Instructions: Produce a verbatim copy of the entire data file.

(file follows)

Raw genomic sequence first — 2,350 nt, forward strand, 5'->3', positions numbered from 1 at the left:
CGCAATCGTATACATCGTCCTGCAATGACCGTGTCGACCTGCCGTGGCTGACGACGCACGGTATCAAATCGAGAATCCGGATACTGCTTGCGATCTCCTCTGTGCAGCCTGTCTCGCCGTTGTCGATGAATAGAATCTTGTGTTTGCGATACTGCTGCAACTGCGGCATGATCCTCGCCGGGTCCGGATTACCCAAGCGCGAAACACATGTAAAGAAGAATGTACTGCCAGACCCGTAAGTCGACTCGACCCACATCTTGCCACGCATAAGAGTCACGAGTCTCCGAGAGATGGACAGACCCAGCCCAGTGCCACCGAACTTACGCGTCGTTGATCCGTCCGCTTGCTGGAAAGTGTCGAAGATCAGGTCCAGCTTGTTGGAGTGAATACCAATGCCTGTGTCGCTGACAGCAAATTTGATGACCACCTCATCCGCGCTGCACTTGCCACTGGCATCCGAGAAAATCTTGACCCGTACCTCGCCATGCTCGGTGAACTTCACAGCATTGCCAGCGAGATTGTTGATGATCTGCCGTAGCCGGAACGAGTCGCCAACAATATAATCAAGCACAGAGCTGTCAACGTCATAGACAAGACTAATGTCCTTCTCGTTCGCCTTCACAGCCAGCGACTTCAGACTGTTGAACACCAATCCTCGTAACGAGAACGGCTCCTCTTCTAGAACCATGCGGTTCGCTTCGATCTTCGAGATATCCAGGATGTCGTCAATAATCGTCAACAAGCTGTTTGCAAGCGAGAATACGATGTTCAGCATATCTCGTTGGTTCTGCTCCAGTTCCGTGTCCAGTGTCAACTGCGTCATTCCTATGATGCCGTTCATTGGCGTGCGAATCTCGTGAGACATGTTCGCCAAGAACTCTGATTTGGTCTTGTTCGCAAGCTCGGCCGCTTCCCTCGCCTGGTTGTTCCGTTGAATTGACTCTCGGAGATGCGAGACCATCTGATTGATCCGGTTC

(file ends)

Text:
Raw genomic sequence first — 2,350 nt, forward strand, 5'->3', positions numbered from 1 at the left:
CGCAATCGTATACATCGTCCTGCAATGACCGTGTCGACCTGCCGTGGCTGACGACGCACGGTATCAAATCGAGAATCCGGATACTGCTTGCGATCTCCTCTGTGCAGCCTGTCTCGCCGTTGTCGATGAATAGAATCTTGTGTTTGCGATACTGCTGCAACTGCGGCATGATCCTCGCCGGGTCCGGATTACCCAAGCGCGAAACACATGTAAAGAAGAATGTACTGCCAGACCCGTAAGTCGACTCGACCCACATCTTGCCACGCATAAGAGTCACGAGTCTCCGAGAGATGGACAGACCCAGCCCAGTGCCACCGAACTTACGCGTCGTTGATCCGTCCGCTTGCTGGAAAGTGTCGAAGATCAGGTCCAGCTTGTTGGAGTGAATACCAATGCCTGTGTCGCTGACAGCAAATTTGATGACCACCTCATCCGCGCTGCACTTGCCACTGGCATCCGAGAAAATCTTGACCCGTACCTCGCCATGCTCGGTGAACTTCACAGCATTGCCAGCGAGATTGTTGATGATCTGCCGTAGCCGGAACGAGTCGCCAACAATATAATCAAGCACAGAGCTGTCAACGTCATAGACAAGACTAATGTCCTTCTCGTTCGCCTTCACAGCCAGCGACTTCAGACTGTTGAACACCAATCCTCGTAACGAGAACGGCTCCTCTTCTAGAACCATGCGGTTCGCTTCGATCTTCGAGATATCCAGGATGTCGTCAATAATCGTCAACAAGCTGTTTGCAAGCGAGAATACGATGTTCAGCATATCTCGTTGGTTCTGCTCCAGTTCCGTGTCCAGTGTCAACTGCGTCATTCCTATGATGCCGTTCATTGGCGTGCGAATCTCGTGAGACATGTTCGCCAAGAACTCTGATTTGGTCTTGTTCGCAAGCTCGGCCGCTTCCCTCGCCTGGTTGTTCCGTTGAATTGACTCTCGGAGATGCGAGACCATCTGATTGATCCGGTTC